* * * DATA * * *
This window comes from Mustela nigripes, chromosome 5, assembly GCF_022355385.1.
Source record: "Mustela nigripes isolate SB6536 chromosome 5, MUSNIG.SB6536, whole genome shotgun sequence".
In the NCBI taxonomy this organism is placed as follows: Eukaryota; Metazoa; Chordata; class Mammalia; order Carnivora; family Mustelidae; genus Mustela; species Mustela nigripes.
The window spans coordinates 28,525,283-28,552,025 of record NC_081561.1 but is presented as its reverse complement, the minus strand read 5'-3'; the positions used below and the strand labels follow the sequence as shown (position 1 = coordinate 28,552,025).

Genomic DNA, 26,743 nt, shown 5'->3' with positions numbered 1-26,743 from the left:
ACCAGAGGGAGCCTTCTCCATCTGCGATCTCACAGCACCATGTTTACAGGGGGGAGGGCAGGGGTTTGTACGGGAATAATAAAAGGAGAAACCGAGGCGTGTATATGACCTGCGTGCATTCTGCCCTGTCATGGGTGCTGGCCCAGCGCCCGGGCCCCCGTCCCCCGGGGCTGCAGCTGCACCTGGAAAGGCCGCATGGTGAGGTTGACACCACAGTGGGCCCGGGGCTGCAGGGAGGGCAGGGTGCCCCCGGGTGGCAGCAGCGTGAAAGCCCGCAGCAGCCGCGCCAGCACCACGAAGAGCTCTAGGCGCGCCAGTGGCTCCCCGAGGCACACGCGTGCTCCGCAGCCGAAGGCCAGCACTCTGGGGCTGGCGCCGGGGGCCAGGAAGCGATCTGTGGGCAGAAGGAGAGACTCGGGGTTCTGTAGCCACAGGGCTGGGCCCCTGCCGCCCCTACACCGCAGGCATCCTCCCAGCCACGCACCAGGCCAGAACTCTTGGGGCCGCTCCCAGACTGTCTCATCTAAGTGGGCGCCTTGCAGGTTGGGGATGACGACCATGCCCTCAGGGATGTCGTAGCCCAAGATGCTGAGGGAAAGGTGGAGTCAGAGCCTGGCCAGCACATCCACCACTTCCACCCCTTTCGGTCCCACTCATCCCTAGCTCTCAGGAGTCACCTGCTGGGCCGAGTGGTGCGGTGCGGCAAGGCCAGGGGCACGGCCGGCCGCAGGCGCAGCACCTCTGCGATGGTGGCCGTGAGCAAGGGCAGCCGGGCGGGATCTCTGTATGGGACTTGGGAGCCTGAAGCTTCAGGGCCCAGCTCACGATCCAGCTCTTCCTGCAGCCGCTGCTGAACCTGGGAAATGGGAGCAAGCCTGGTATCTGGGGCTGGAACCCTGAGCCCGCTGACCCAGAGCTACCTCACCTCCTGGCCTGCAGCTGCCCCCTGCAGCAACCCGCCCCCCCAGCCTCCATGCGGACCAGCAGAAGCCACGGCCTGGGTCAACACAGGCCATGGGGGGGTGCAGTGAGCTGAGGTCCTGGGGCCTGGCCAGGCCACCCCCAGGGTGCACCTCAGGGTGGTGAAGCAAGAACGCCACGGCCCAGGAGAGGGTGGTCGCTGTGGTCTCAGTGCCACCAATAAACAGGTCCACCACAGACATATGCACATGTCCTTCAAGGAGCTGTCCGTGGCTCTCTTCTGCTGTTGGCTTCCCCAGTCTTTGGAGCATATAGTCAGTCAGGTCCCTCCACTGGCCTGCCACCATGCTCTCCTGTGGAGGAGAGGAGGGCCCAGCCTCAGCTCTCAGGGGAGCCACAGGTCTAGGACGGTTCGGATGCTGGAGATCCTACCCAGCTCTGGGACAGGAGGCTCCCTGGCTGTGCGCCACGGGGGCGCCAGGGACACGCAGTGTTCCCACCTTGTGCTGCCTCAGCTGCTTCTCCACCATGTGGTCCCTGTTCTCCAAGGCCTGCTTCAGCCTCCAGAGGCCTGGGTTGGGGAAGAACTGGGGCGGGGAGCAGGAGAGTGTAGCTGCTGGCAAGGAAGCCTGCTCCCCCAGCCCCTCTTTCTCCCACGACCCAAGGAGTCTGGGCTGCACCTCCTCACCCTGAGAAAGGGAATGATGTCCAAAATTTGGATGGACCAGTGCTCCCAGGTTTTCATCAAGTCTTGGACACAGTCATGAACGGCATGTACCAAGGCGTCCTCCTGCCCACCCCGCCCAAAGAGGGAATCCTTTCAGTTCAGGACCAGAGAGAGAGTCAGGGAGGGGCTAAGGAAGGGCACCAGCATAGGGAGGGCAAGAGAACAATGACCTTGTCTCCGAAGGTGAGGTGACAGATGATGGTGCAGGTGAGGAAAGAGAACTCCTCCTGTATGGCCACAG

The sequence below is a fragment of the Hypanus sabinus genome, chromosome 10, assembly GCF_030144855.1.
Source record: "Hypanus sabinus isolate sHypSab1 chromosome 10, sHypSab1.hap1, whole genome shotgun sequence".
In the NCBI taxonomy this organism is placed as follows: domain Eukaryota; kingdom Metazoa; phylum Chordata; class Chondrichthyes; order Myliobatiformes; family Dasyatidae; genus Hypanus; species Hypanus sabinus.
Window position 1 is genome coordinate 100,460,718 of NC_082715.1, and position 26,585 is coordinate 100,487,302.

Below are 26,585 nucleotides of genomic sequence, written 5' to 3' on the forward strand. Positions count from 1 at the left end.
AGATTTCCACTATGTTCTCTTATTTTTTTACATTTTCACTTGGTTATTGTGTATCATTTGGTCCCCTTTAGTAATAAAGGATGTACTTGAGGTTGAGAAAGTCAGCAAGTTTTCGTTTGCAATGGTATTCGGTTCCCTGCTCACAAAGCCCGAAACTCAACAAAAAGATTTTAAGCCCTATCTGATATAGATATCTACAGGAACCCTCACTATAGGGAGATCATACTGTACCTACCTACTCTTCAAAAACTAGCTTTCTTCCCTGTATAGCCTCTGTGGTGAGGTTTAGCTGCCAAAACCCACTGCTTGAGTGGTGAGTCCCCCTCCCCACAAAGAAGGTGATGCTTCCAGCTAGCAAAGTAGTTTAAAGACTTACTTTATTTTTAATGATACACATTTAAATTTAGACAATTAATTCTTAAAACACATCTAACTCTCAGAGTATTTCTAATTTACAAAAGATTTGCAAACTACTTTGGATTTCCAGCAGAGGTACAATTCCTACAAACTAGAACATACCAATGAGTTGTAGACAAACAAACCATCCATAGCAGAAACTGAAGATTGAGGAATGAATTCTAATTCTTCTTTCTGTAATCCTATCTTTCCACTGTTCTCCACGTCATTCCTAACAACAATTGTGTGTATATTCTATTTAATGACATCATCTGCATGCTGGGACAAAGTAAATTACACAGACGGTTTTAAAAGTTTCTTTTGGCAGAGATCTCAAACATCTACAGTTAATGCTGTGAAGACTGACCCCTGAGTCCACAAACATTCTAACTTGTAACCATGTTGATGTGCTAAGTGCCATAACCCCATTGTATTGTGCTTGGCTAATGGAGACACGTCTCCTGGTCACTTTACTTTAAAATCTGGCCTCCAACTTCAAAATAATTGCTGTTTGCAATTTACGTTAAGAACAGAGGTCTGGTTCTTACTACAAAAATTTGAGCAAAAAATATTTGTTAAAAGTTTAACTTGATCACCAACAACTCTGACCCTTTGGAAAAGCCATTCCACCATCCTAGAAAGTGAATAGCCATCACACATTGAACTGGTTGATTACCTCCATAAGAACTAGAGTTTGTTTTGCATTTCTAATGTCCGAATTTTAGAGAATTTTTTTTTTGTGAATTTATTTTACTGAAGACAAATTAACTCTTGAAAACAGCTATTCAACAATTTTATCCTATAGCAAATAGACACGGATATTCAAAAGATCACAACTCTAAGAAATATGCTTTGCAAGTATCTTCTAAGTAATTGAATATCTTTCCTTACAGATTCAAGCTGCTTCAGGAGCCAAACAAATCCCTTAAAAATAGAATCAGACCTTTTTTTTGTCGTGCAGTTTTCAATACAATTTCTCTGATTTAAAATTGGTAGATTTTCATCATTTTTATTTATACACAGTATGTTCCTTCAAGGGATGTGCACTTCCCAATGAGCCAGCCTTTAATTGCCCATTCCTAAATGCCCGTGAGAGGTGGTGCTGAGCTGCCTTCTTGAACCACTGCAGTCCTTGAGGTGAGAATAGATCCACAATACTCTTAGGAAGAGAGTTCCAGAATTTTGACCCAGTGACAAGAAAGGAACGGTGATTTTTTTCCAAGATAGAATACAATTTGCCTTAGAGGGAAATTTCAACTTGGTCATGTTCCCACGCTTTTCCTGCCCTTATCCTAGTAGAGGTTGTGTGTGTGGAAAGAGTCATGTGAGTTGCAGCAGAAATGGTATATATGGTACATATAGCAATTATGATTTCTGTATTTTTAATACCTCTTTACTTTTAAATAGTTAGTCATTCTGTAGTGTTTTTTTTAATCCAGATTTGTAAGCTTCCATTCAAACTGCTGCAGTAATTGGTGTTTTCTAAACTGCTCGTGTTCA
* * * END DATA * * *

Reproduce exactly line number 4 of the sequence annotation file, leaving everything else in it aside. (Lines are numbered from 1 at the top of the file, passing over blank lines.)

The window spans coordinates 28,525,283-28,552,025 of record NC_081561.1 but is presented as its reverse complement, the minus strand read 5'-3'; the positions used below and the strand labels follow the sequence as shown (position 1 = coordinate 28,552,025).